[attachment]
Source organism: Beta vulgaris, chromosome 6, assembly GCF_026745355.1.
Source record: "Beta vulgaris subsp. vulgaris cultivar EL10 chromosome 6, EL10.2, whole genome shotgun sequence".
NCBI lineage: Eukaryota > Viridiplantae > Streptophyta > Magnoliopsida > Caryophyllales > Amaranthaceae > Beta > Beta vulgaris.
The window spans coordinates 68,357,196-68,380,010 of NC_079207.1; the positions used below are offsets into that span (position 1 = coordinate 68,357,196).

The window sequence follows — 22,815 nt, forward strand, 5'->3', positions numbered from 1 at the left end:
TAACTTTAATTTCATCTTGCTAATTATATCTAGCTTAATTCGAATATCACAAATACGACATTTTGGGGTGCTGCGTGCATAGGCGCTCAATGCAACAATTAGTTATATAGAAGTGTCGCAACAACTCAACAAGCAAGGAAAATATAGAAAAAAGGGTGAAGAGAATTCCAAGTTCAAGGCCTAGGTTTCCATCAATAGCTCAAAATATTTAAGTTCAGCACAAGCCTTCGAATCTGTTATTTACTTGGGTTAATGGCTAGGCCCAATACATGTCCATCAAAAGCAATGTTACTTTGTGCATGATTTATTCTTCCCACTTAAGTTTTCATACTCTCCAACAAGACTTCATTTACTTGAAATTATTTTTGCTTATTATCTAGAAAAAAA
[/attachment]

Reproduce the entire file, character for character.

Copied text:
Source organism: Beta vulgaris, chromosome 6, assembly GCF_026745355.1.
Source record: "Beta vulgaris subsp. vulgaris cultivar EL10 chromosome 6, EL10.2, whole genome shotgun sequence".
NCBI lineage: Eukaryota > Viridiplantae > Streptophyta > Magnoliopsida > Caryophyllales > Amaranthaceae > Beta > Beta vulgaris.
The window spans coordinates 68,357,196-68,380,010 of NC_079207.1; the positions used below are offsets into that span (position 1 = coordinate 68,357,196).

The window sequence follows — 22,815 nt, forward strand, 5'->3', positions numbered from 1 at the left end:
TAACTTTAATTTCATCTTGCTAATTATATCTAGCTTAATTCGAATATCACAAATACGACATTTTGGGGTGCTGCGTGCATAGGCGCTCAATGCAACAATTAGTTATATAGAAGTGTCGCAACAACTCAACAAGCAAGGAAAATATAGAAAAAAGGGTGAAGAGAATTCCAAGTTCAAGGCCTAGGTTTCCATCAATAGCTCAAAATATTTAAGTTCAGCACAAGCCTTCGAATCTGTTATTTACTTGGGTTAATGGCTAGGCCCAATACATGTCCATCAAAAGCAATGTTACTTTGTGCATGATTTATTCTTCCCACTTAAGTTTTCATACTCTCCAACAAGACTTCATTTACTTGAAATTATTTTTGCTTATTATCTAGAAAAAAA